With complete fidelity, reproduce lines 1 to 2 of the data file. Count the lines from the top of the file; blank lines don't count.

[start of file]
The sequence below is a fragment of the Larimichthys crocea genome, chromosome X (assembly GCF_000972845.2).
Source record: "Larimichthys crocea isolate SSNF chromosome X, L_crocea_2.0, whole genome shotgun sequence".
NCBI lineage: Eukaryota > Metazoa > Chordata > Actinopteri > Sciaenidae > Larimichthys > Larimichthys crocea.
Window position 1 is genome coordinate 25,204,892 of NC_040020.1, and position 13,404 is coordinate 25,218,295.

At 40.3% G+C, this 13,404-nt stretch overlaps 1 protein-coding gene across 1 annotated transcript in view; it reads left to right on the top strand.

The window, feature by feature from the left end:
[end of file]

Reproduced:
The sequence below is a fragment of the Larimichthys crocea genome, chromosome X (assembly GCF_000972845.2).
Source record: "Larimichthys crocea isolate SSNF chromosome X, L_crocea_2.0, whole genome shotgun sequence".